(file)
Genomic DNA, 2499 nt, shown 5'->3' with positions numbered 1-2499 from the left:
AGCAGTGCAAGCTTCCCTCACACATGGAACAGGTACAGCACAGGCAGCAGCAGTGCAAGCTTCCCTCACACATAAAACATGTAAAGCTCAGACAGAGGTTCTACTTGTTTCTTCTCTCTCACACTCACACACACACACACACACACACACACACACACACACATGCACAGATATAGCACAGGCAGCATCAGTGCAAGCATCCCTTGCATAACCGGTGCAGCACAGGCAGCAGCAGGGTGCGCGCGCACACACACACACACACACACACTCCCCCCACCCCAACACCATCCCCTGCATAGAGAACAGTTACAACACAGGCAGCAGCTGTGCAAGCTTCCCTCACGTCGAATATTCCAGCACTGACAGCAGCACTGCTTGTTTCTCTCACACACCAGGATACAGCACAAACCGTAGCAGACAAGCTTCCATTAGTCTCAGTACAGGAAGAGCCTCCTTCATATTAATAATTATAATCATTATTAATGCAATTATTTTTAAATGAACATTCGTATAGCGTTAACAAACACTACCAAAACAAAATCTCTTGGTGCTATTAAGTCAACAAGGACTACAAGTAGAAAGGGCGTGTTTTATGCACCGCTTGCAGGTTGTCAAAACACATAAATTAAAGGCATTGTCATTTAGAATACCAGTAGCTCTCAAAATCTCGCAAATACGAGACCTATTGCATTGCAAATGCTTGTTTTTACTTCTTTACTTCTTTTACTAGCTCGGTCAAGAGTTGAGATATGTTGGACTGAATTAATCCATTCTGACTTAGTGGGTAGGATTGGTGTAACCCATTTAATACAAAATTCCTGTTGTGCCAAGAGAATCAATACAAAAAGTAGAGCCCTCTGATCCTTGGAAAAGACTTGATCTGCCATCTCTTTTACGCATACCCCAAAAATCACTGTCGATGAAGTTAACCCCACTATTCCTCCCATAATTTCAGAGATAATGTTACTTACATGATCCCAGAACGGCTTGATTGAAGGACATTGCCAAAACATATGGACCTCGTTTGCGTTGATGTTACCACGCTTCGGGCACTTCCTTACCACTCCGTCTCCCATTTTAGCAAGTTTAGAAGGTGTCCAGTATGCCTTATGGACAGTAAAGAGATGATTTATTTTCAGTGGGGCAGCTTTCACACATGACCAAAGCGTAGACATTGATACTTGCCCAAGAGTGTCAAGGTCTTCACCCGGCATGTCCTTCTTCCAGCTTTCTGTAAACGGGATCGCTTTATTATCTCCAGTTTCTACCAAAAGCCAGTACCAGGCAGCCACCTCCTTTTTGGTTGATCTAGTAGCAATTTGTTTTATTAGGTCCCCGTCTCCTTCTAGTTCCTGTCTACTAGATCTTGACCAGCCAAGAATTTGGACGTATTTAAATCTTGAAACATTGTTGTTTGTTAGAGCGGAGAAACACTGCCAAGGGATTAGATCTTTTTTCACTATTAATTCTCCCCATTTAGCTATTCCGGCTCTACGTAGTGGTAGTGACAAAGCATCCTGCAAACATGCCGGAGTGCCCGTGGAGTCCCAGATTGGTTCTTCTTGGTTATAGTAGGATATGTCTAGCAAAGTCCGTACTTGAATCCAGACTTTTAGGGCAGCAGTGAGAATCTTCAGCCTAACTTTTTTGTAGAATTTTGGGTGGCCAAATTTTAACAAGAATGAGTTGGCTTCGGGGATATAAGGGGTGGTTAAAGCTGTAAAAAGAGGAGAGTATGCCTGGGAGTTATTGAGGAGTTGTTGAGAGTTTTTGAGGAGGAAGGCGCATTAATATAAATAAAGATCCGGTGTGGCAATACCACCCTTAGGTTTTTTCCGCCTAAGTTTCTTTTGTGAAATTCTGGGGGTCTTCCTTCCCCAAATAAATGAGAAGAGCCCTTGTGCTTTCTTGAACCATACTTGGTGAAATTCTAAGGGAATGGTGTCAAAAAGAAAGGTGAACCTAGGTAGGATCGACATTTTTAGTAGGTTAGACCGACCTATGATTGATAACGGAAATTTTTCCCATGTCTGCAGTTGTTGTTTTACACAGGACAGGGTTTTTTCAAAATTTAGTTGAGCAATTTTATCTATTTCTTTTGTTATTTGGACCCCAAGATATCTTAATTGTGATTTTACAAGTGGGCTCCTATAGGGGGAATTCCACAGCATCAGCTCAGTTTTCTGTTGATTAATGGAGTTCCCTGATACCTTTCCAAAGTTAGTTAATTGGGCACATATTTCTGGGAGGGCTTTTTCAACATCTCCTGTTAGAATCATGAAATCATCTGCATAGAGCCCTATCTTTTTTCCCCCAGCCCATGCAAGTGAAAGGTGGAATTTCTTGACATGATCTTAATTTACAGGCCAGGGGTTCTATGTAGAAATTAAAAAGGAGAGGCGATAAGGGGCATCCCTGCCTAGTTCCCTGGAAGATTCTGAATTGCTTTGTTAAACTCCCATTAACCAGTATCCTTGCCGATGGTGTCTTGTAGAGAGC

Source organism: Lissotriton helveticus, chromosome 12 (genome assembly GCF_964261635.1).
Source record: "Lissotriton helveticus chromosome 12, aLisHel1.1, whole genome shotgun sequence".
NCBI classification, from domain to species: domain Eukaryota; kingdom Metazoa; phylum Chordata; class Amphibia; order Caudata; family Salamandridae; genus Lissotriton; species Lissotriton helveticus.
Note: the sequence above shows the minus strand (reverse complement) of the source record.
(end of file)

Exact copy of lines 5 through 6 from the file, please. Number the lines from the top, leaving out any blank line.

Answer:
NCBI classification, from domain to species: domain Eukaryota; kingdom Metazoa; phylum Chordata; class Amphibia; order Caudata; family Salamandridae; genus Lissotriton; species Lissotriton helveticus.
Note: the sequence above shows the minus strand (reverse complement) of the source record.